It is probably fair to say that Andrew’s experience around the release of Macklemore and Ryan Lewis’s This Unruly Mess I’ve Made is at least partially playing on his fears. In Joslyn’s view the album was creative, well made and ambitious and yet it was judged “incredibly harshly” in the USA.
“[The album] is masterful and ambitious, and I’m proud of it. However, people are going to think what they want to think. I feel like US audiences were ready to hate it no matter what. The music industry is a heart breaker.
“I’m scared to release my album, and I can’t pretend that hearing negativity about it won’t hurt me deeply. All artists are uniformly sensitive, and most of us are probably just really good at faking and hiding that humanity.”
Andrew reflects on a comment made by David Bazan as he toured with him. Bazan claims that “all artist’s need to have their hearts broken by the music industry. Whilst not necessarily disagreeing Joslyn says “I just don’t know if I’m ready to have my heart broken yet.”
As the tour heads towards Montpellier you get the sense that Joslyn is really hitting his stride, settling into the pace and structure of a major tour as no fewer than eight tour buses and a host of equipment rolls through the French countryside. Andrew revels in the fact that things can and do go wrong on tour but it is those moments that are the most real.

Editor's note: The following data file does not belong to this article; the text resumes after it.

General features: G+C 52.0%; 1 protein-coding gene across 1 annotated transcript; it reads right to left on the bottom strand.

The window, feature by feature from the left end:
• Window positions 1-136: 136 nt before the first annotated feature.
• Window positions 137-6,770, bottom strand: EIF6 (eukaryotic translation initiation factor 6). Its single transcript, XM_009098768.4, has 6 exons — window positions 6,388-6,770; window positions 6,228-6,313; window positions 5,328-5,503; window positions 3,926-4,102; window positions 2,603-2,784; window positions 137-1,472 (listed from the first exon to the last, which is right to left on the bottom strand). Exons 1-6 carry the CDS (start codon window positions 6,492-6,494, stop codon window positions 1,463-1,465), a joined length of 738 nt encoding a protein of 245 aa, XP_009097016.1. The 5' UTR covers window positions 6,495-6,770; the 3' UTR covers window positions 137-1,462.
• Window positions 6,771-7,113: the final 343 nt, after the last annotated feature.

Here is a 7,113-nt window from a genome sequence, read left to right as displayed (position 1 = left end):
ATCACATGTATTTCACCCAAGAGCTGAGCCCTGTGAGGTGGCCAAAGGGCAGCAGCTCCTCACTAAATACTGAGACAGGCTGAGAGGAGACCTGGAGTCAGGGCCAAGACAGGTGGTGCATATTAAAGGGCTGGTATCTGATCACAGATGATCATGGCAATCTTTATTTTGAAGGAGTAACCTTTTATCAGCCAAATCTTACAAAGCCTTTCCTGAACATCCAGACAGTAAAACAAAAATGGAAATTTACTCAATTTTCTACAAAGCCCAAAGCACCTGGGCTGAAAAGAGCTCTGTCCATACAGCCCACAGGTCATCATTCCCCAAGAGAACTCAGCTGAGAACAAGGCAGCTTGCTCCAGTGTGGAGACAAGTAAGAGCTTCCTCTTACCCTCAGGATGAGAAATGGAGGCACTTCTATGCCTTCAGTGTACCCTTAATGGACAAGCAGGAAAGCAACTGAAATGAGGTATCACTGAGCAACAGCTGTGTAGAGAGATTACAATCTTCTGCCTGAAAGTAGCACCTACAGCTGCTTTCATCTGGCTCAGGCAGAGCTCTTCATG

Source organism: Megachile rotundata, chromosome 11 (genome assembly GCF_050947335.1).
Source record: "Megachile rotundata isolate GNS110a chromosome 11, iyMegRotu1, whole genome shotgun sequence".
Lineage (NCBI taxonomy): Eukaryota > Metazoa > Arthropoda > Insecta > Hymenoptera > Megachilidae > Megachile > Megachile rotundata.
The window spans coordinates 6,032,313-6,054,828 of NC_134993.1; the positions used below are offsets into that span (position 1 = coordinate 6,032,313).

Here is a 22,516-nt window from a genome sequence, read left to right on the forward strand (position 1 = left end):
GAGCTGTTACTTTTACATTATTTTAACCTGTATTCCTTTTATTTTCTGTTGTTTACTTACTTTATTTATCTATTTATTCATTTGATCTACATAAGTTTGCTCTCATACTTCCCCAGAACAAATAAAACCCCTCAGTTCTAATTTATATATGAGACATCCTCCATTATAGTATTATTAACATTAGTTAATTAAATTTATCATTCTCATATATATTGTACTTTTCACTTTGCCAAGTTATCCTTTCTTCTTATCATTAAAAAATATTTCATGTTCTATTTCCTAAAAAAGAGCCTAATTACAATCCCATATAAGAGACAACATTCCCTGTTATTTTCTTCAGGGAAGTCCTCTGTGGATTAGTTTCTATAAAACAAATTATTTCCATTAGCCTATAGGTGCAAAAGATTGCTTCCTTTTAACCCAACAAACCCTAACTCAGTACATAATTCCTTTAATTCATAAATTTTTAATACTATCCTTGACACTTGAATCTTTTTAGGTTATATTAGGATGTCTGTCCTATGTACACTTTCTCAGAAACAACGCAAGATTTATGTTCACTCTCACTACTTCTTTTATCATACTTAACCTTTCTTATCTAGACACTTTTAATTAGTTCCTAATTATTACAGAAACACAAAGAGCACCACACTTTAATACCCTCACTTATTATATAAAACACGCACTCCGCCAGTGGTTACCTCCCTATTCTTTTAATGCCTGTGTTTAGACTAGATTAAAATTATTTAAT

“Weirdly enough, I actually really like it when things go wrong on stage. These moments are the most memorable, and the best to recount as war stories later on, but they are simply the most human and real. What I like about stage mishaps is that it’s a confirmation that we can get by if we make a mistake, and it’s not the end of the world, it’s only human.”
“This tour in comparison to the Heist World Tour two years ago is significantly more polished, prepared and relaxed – however everything is to a grid. There are click tracks (constant quantized beat) for everything happening on stage, and everyone in the production is syncing up to this. The giant LED wall, the pyrotechnics, the lights, the performers, the moving stage, and everything else is based on this strict timing. There is a small margin for error and flexibility… but not much.”
As the tour rounds off in Europe Joslyn finds himself back in the UK for shows in Belfast and London. As he begins to look forward to his return home to the USA Andrew reflects on the mayhem that celebrity brings. We live in an “attention economy” he argues. Macklemore and Ryan Lewis are constantly followed by photographers, videographers and fans wielding smartphones.